Since May, the CIVICUS Monitor, an online platform that tracks fundamental freedoms across 196 countries, documented dozens of incidents where law enforcement officers, dressed in riot gear and armed with military grade-equipment, responded to Black Lives Matter protests with excessive force. These include officers driving vehicles at crowds of protesters and firing tear gas canisters and other projectiles at unarmed people, leaving at least 20 people partially blinded.

Throughout the year, journalists and health workers, clearly marked as such while covering the protests, have been harassed and assaulted. In one incident caught on live TV, a news reporter and camera operator from Louisville, Kentucky were shot by police with pepper balls while covering protests over the police killing of Breona Taylor.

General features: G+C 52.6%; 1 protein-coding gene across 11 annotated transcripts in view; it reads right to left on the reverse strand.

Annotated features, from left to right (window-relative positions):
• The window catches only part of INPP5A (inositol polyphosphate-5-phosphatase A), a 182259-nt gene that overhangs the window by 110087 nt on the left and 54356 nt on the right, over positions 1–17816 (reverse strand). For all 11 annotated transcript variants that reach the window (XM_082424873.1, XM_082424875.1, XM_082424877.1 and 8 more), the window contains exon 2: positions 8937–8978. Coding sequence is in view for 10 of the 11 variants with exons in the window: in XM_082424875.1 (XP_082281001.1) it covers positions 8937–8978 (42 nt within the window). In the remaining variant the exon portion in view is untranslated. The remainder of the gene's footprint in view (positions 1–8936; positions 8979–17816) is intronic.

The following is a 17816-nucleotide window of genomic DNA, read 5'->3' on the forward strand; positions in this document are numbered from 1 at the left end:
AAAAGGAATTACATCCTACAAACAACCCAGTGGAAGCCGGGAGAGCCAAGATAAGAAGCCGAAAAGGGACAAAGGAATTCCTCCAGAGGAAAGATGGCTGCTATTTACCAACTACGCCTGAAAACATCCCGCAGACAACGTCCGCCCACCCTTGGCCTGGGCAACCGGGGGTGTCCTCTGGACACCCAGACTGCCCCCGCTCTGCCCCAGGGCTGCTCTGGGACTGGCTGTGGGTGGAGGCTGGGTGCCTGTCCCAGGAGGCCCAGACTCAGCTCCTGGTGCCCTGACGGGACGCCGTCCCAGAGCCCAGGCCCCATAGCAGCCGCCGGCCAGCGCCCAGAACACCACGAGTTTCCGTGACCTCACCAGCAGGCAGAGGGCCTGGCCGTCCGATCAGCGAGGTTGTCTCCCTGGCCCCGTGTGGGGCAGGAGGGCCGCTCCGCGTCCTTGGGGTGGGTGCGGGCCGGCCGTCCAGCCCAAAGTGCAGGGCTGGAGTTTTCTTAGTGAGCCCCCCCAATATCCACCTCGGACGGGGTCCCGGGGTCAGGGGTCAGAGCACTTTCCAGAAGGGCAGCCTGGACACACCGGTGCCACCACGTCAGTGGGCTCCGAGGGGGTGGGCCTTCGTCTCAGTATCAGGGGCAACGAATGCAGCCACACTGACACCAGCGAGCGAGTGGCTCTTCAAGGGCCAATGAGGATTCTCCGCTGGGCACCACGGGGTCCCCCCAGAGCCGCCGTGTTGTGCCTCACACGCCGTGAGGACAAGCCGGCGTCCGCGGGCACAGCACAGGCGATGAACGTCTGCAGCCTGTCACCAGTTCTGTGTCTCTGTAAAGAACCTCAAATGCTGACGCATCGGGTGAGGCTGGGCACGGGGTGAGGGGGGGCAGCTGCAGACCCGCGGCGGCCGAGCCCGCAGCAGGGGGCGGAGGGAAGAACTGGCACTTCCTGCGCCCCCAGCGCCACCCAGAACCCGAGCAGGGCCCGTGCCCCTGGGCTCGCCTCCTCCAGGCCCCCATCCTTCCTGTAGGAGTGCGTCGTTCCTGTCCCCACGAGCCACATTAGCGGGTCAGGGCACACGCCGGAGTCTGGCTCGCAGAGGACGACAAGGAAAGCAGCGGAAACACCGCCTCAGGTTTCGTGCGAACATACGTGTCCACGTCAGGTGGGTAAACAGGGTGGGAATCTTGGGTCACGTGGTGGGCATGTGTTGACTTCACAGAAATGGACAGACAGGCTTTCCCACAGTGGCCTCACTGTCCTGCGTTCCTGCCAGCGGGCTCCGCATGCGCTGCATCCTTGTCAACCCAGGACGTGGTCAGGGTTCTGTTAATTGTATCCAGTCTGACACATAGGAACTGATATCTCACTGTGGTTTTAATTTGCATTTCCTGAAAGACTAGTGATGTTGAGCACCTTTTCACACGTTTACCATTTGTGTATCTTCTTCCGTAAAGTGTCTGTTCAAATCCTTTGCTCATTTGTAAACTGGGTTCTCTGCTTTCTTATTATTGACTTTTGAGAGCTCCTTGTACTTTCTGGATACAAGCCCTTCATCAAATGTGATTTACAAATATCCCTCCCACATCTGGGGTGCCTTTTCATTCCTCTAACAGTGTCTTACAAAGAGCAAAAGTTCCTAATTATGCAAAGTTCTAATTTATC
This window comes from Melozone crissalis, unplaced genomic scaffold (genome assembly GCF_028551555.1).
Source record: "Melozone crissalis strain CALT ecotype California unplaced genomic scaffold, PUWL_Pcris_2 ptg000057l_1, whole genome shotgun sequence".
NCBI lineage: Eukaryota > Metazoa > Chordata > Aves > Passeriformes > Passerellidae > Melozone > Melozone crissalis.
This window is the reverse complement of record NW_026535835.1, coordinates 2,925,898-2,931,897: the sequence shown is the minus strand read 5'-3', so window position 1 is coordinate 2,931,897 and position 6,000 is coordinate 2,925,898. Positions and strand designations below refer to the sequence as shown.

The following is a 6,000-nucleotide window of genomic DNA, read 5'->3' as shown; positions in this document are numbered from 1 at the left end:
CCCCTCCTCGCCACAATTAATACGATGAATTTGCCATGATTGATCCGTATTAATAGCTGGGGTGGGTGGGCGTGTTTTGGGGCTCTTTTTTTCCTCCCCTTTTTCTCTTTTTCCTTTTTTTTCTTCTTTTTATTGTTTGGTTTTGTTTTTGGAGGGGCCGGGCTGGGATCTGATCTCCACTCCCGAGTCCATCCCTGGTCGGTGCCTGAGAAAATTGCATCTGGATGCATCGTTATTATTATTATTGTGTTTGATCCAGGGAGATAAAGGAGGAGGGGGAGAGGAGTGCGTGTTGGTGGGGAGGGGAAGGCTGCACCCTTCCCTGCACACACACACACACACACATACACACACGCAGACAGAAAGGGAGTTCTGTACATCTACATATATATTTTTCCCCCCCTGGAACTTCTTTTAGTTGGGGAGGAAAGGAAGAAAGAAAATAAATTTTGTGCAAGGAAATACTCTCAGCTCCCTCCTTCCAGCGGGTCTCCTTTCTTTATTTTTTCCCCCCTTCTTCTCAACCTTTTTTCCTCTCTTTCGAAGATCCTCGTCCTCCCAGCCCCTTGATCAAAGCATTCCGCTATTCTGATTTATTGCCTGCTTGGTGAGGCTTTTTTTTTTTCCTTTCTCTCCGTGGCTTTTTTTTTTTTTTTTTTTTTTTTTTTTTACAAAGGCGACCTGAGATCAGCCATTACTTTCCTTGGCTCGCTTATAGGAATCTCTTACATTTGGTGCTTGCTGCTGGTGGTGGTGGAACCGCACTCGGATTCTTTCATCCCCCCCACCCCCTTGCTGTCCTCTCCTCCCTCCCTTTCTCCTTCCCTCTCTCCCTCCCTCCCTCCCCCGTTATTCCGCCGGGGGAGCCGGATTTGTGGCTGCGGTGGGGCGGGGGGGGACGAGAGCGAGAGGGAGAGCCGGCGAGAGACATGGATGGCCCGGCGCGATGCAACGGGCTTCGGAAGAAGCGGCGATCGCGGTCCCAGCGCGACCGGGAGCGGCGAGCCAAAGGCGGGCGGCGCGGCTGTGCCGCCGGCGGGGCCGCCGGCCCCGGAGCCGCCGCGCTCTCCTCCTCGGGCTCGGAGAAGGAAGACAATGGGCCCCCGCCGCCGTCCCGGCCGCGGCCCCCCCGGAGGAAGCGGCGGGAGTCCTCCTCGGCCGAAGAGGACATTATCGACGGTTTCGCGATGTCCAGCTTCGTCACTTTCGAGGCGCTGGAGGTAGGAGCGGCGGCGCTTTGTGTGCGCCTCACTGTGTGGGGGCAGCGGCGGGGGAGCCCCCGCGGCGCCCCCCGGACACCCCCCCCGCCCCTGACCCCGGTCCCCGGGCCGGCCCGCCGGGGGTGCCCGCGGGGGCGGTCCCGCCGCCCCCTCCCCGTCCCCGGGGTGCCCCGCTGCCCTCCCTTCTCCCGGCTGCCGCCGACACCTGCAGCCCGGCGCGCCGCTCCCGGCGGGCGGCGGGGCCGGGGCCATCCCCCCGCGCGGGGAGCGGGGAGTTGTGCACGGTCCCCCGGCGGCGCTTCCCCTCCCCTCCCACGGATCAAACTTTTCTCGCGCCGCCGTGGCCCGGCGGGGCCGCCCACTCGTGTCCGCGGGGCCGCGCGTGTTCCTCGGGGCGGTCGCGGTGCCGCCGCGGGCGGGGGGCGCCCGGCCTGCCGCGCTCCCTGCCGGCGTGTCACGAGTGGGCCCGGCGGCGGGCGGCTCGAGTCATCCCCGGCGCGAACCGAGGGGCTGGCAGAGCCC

This sustained repression of protests and an increased crackdown on fundamental freedoms led to the USA’s civic space rating being downgraded from ‘narrowed’ to ‘obstructed’ in CIVICUS new report, People Power Under Attack 2020.

This disproportionate response by law enforcement officers to protesters goes beyond what is acceptable practice when policing protests, even during an emergency. Under international law, people have a right to assemble freely. Any restrictions to this right must be proportionate and necessary to address an emergency or reestablish public order.

While recent brutality against protests for racial justice is concerning, the decline in basic freedoms in the USA began before this crackdown. The repression seen in 2020 was preceded by a wave of legislation limiting people’s rights to protest.